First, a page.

Tag Archives: Ethiopia

Helon Habila, Maaza Mengiste named The New American Voices award judges

Helon Habila (Nigeria) and Maaza Mengiste (Ethiopia/USA) form, together with Madeleine Thein, USA), the jury of a literary prize. The prize is run by an organization with a long name. The name is the Institute for Immigration Research New American Voices Award. The winner of the prize will receive $5000.Helon Habila


what to read before heading to Ethiopia ?

Any plans to travel to Ethiopia one of these days? Or do you live in Ethiopia and you need an bookish introduction to this mountainous country with its rich history? In this article three books are presented for those who are heading to Ethiopia. One book has been written by a dead and famous Polish writer, one book (partly on Ethiopia) has been written by a British writer, the third book has been written by an Ethiopian writer living in North America. I have read one of these books and I have written about it on my blog.

Color is a language in itself

The poet is the one that seems to stand at the sidelines when there is talk about literature. Every time I discover a collection of poetry I am happy to pass the news on to a wider audience.

This time it is about the poet Mahtem Shiferraw, a lady with Ethiopian and Eritrean roots. Her first steps on the paper of poetry were in Italian.

She has published her debut, a collection of poems, titles Fuchsia. A colourful and flowerrful collection.

She was interviewed by The Rumpus and here you will find this interview.

Maaza Mengiste, Carrie Brownstein, and Jill Filipovic on gender and power

The issue of gender is coming more and more to the fore. Gender is a multifacetted way of describing your personhood, your being YOU. To many gender is linked to power, who is calling the shots, who is defining and setting standards.

Maaza Mengiste is one  of the speakers at a session on gender and power. Read more about it here

Maaza Mengiste talks about

Maaza Mengiste Talks about Ethiopian Women and her Forthcoming Book - Image 1Every picture tells a story. Some prefer to write stories, others prefer to shoot pictures. In the end both of them are storytellers, each in his or her own way. 

Maaza Mengiste is a storyteller with words, just have a look at her books. In recent times she has also included a look at photographs, that tell a story. In this article Aaron Bady writes about this move or expansion by Mengiste. 



The use of the khat leaves is in some countries forbidden, at other places the use of khat is a national passtime, surrounded by rituals, a way of life. When the United Kingdom decided to ban the use of khat, the khat farmers in Kenya were very angry. They saw a loss, an immense loss coming their way. When I think of khat (I admit that I have never used it) I think of countries like Yemen and Somalia.  I see men, young and old, huddled together, talking, being quiet, taking their time.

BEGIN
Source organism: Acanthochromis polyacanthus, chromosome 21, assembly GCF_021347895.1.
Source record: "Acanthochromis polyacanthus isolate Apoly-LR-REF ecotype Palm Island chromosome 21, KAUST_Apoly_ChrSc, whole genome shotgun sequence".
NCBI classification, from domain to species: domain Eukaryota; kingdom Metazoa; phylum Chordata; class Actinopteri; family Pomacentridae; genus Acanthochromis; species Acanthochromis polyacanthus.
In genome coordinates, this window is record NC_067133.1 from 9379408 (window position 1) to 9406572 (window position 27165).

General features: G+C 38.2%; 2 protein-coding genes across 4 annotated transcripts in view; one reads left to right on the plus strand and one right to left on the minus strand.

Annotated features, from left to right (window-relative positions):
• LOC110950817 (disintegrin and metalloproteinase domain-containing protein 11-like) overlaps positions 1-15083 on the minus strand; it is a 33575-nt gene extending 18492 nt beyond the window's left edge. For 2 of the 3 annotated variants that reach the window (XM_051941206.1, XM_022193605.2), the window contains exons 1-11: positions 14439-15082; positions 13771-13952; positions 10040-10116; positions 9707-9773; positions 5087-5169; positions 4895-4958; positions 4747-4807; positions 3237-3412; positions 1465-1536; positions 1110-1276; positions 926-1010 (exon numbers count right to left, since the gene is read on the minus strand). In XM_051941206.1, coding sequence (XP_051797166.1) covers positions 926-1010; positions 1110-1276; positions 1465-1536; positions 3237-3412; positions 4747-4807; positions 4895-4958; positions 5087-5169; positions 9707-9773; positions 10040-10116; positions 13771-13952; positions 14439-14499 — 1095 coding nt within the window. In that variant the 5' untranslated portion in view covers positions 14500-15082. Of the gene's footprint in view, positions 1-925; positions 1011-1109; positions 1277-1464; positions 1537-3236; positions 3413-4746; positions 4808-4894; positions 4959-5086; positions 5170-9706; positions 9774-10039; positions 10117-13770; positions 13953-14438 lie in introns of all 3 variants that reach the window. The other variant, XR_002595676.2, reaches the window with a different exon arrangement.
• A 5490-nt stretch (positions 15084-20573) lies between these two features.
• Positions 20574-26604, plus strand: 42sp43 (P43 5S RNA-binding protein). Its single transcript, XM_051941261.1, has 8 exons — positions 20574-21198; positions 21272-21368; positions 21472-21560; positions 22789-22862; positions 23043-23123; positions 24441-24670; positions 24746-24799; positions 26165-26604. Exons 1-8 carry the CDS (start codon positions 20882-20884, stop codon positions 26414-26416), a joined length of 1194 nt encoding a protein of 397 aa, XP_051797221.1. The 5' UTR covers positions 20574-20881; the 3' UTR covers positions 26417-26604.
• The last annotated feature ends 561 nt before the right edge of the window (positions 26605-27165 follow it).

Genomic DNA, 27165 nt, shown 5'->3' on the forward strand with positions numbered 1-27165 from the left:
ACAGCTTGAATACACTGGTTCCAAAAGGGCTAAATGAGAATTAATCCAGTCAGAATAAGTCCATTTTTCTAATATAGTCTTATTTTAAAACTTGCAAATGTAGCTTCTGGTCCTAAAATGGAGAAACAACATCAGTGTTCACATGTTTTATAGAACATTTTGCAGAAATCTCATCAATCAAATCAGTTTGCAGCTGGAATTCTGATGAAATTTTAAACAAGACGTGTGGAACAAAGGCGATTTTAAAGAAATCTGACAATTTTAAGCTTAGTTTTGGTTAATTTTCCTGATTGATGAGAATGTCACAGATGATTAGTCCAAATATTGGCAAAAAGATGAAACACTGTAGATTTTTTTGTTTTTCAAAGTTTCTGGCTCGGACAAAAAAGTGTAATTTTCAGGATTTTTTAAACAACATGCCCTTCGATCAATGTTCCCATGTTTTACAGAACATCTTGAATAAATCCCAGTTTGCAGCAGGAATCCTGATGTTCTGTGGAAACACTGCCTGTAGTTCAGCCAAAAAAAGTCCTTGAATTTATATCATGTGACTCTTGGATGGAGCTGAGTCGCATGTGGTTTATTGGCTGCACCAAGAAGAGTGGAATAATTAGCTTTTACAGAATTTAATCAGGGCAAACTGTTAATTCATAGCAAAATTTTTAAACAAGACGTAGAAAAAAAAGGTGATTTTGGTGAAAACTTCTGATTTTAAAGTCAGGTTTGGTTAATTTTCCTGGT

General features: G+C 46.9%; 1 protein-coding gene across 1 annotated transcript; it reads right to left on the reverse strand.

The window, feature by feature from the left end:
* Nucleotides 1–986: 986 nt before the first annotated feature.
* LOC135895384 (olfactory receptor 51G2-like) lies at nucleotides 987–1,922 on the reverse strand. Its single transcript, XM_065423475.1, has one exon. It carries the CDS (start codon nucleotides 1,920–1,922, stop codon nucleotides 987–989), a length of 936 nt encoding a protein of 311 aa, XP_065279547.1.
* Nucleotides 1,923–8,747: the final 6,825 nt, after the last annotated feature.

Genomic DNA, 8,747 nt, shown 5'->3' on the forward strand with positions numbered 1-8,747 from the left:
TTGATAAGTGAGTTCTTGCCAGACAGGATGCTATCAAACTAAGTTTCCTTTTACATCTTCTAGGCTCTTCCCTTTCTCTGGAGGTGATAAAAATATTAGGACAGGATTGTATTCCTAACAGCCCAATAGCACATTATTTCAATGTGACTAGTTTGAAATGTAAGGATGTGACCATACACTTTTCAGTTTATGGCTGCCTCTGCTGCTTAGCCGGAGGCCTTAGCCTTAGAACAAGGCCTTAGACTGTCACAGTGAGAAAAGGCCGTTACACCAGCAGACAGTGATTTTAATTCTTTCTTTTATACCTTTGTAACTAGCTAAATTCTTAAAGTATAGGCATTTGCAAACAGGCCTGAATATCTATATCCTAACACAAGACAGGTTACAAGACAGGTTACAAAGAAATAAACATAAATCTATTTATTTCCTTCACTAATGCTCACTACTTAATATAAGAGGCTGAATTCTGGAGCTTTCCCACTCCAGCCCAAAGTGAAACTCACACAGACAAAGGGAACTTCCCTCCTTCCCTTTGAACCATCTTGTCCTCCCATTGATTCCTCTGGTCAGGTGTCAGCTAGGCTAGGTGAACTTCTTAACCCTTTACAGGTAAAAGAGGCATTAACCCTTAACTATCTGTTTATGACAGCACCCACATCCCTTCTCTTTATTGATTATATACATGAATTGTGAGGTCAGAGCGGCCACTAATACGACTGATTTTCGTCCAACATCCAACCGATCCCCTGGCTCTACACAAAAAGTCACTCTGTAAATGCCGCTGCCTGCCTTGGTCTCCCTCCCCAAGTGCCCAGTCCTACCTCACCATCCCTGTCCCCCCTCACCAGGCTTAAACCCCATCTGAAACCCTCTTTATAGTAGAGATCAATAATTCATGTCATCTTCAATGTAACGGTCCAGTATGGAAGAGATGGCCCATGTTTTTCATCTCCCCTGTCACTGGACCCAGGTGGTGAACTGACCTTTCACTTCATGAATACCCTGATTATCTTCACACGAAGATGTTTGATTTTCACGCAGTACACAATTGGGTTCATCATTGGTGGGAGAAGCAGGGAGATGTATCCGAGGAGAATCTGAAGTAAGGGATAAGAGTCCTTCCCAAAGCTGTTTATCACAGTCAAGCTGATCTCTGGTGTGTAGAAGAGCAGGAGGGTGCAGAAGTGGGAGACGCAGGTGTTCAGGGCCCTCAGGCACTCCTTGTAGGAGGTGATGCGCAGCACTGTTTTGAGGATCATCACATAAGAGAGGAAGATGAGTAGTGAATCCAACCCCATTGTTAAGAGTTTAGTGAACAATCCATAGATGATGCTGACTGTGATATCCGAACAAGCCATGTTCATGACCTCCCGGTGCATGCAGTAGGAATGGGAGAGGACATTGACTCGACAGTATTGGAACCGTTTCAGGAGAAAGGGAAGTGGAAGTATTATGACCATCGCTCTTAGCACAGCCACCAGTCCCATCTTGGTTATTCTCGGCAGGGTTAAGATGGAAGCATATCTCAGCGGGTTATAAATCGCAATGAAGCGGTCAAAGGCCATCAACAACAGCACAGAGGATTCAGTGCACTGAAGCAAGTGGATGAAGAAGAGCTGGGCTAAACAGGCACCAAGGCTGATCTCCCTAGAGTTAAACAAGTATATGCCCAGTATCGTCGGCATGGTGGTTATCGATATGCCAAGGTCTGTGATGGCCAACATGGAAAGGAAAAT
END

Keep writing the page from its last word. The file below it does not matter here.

The British journalist Kevin Rushby got used to chewing khat when he worked abroad as a teacher. He enjoys it very much. In this book he travelled to find the origins of khat and a fair bit of the history of khat chewing. Where did it all start? What were the routes the first khat traders used to earn a fair living and chewing part of their wares?

He starts his journey in Ethiopia. To me this country was not linked to khat chewing, but my mind is already expanding. He starts his journey in Addis Abeba and he travels at first by train. First he travels to Dire Dawat and leaving the tracks he moves om to Harar, where he searches for traces of Richard Francis Burton (1821 – 1890, another explorer) and the French poet Nicolas Arthur Rimbaud (1854 – 1891), who moved at a very young age to eastern Africa, after he published a collection of poetry.

Next he moves on to Djibouti, where the customs try to do a good job, but the smugglers of khat are very ingenious.  In the harbour of Djibouti he searches for a boat to take him across the Red Sea and a the same time tries to avoid any sign of people working for Customs.

The second part of the book is on this journey and his memories of earlier travels (including a visit to an island run by the Foreign Legion).

The third part of the book is on the Arab world, i.e. Yemen and some comments on other places. In this country Rushby enters more familiar territory. He meets with old friends and  familiar places, but he also explores new territories. All in search of khat and the history of khat and the quality of different types of khat.

To me this book was a captivating book, very well written. Enjoying the travels and learning about khat and about historical events and people.

Kevin Rushby did a good job. And YES, there is a MAP in the book. 

Kevin Rushby – Eating the flowers of paradise. A journey through the drug fields of Ethiopia and Yemen – 1998 

Afbeeldingsresultaat voor eating the flowers of paradise


‘White Is A Color | Black Is Art’

Image: http://habeshala.tumblr.com/

Mahtem Shiferraw is a poet with Ethiopian and Eritrean roots. At an early age she started writing p

oetry in Italian, the language she learned at school. She now has moved to another part of the world, but she keeps on writing poems. Her first collection Fuchsia has been published.

In this interview with Short Story Day Africa she tells about her poetic inclinations.